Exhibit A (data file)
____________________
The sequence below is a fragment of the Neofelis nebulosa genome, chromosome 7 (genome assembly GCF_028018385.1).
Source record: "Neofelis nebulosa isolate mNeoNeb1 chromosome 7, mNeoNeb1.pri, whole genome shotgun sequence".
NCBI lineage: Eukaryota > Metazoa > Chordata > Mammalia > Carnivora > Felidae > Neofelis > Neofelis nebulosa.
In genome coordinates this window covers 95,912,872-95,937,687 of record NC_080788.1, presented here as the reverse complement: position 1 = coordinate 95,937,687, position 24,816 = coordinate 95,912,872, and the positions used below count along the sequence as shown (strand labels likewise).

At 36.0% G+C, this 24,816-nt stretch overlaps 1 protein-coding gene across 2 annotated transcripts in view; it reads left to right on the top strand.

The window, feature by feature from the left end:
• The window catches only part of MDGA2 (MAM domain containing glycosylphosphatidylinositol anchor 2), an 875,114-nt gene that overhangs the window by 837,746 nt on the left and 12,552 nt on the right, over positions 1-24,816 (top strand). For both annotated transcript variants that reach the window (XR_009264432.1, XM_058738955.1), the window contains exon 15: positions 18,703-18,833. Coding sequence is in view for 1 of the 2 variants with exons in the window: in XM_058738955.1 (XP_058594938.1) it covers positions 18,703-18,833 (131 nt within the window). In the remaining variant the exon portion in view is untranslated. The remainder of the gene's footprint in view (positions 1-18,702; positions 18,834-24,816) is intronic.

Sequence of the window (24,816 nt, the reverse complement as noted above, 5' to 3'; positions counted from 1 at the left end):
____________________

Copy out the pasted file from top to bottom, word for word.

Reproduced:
The sequence below is a fragment of the Neofelis nebulosa genome, chromosome 7 (genome assembly GCF_028018385.1).
Source record: "Neofelis nebulosa isolate mNeoNeb1 chromosome 7, mNeoNeb1.pri, whole genome shotgun sequence".
NCBI lineage: Eukaryota > Metazoa > Chordata > Mammalia > Carnivora > Felidae > Neofelis > Neofelis nebulosa.
In genome coordinates this window covers 95,912,872-95,937,687 of record NC_080788.1, presented here as the reverse complement: position 1 = coordinate 95,937,687, position 24,816 = coordinate 95,912,872, and the positions used below count along the sequence as shown (strand labels likewise).

At 36.0% G+C, this 24,816-nt stretch overlaps 1 protein-coding gene across 2 annotated transcripts in view; it reads left to right on the top strand.

The window, feature by feature from the left end:
• The window catches only part of MDGA2 (MAM domain containing glycosylphosphatidylinositol anchor 2), an 875,114-nt gene that overhangs the window by 837,746 nt on the left and 12,552 nt on the right, over positions 1-24,816 (top strand). For both annotated transcript variants that reach the window (XR_009264432.1, XM_058738955.1), the window contains exon 15: positions 18,703-18,833. Coding sequence is in view for 1 of the 2 variants with exons in the window: in XM_058738955.1 (XP_058594938.1) it covers positions 18,703-18,833 (131 nt within the window). In the remaining variant the exon portion in view is untranslated. The remainder of the gene's footprint in view (positions 1-18,702; positions 18,834-24,816) is intronic.

Sequence of the window (24,816 nt, the reverse complement as noted above, 5' to 3'; positions counted from 1 at the left end):